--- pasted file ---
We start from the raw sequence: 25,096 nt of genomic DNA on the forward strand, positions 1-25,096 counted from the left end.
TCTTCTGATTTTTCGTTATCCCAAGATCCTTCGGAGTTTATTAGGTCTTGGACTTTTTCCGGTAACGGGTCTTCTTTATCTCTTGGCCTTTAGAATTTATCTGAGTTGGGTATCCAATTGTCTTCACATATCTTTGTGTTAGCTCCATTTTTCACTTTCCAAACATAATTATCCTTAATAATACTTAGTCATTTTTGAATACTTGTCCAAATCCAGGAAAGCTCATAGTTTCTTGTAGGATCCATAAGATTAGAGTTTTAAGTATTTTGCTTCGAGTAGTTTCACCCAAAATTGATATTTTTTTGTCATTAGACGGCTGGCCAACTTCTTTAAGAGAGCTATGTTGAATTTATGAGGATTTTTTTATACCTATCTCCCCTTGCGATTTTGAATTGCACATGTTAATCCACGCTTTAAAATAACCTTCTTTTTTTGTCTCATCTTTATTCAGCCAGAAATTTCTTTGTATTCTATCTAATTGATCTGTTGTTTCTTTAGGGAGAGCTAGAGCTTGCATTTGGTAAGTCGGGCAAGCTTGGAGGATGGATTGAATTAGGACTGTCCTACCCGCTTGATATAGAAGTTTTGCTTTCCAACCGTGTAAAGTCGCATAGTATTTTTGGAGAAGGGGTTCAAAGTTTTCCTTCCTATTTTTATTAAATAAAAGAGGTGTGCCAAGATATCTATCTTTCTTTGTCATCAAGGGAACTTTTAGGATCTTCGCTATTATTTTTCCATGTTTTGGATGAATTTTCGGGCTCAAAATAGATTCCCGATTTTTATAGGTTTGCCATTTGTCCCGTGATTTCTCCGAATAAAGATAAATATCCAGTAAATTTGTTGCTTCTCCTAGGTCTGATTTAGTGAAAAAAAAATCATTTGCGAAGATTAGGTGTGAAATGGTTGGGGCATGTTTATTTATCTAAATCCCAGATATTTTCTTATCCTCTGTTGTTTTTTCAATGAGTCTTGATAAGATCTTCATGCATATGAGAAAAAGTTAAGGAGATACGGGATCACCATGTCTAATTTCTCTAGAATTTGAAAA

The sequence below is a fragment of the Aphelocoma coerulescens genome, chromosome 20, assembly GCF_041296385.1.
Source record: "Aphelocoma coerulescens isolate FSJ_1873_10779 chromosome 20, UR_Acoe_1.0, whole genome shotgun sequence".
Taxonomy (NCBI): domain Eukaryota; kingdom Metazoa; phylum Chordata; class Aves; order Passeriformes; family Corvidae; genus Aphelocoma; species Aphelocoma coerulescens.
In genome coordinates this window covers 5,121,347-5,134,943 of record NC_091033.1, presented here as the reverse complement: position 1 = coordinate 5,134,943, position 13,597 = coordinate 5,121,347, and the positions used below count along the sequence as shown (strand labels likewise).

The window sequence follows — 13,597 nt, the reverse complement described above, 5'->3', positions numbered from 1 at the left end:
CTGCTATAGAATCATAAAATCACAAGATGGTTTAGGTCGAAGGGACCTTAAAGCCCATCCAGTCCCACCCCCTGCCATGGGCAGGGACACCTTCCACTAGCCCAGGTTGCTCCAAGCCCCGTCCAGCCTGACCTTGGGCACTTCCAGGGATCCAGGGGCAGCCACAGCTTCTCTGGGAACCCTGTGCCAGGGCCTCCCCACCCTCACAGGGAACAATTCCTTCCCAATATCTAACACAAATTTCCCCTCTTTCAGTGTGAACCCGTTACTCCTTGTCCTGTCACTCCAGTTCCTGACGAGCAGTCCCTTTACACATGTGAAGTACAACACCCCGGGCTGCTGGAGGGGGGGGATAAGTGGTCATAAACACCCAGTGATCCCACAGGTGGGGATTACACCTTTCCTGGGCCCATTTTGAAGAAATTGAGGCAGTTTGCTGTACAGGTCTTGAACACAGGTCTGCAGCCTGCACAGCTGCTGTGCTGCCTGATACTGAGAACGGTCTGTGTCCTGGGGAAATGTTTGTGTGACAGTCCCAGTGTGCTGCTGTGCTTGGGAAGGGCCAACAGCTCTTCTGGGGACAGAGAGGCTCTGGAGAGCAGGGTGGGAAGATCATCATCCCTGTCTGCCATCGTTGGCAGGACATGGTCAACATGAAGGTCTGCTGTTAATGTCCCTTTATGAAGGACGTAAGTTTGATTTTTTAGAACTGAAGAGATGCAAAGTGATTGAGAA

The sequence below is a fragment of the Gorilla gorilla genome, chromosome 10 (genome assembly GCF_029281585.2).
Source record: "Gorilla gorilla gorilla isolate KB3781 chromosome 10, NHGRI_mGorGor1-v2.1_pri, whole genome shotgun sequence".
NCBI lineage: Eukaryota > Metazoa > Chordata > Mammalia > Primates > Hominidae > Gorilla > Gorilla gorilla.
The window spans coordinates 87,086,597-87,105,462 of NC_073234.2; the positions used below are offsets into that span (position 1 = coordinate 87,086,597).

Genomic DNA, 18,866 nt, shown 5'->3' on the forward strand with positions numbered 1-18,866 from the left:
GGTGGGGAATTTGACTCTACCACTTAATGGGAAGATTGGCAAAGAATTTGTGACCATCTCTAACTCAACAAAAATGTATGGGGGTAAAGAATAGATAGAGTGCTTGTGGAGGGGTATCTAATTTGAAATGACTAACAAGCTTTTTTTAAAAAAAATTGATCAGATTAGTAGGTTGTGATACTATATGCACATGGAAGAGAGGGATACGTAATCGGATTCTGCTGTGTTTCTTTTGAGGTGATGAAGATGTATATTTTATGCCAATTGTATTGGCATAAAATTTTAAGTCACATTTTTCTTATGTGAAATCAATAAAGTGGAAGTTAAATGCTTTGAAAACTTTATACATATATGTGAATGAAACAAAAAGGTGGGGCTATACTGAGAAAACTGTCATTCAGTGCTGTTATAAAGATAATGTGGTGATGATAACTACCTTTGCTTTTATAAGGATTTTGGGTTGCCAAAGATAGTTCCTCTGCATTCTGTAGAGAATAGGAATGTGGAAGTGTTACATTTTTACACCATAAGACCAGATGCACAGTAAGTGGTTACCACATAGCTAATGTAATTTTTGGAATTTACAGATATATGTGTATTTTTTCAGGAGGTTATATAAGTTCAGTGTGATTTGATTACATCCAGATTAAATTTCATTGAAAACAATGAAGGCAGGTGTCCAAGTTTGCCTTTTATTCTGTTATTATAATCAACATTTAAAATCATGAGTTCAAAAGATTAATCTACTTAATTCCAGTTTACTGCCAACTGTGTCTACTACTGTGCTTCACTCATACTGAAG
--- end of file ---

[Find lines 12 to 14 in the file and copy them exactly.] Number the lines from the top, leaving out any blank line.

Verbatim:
The window spans coordinates 87,086,597-87,105,462 of NC_073234.2; the positions used below are offsets into that span (position 1 = coordinate 87,086,597).

Genomic DNA, 18,866 nt, shown 5'->3' on the forward strand with positions numbered 1-18,866 from the left:
GGTGGGGAATTTGACTCTACCACTTAATGGGAAGATTGGCAAAGAATTTGTGACCATCTCTAACTCAACAAAAATGTATGGGGGTAAAGAATAGATAGAGTGCTTGTGGAGGGGTATCTAATTTGAAATGACTAACAAGCTTTTTTTAAAAAAAATTGATCAGATTAGTAGGTTGTGATACTATATGCACATGGAAGAGAGGGATACGTAATCGGATTCTGCTGTGTTTCTTTTGAGGTGATGAAGATGTATATTTTATGCCAATTGTATTGGCATAAAATTTTAAGTCACATTTTTCTTATGTGAAATCAATAAAGTGGAAGTTAAATGCTTTGAAAACTTTATACATATATGTGAATGAAACAAAAAGGTGGGGCTATACTGAGAAAACTGTCATTCAGTGCTGTTATAAAGATAATGTGGTGATGATAACTACCTTTGCTTTTATAAGGATTTTGGGTTGCCAAAGATAGTTCCTCTGCATTCTGTAGAGAATAGGAATGTGGAAGTGTTACATTTTTACACCATAAGACCAGATGCACAGTAAGTGGTTACCACATAGCTAATGTAATTTTTGGAATTTACAGATATATGTGTATTTTTTCAGGAGGTTATATAAGTTCAGTGTGATTTGATTACATCCAGATTAAATTTCATTGAAAACAATGAAGGCAGGTGTCCAAGTTTGCCTTTTATTCTGTTATTATAATCAACATTTAAAATCATGAGTTCAAAAGATTAATCTACTTAATTCCAGTTTACTGCCAACTGTGTCTACTACTGTGCTTCACTCATACTGAAG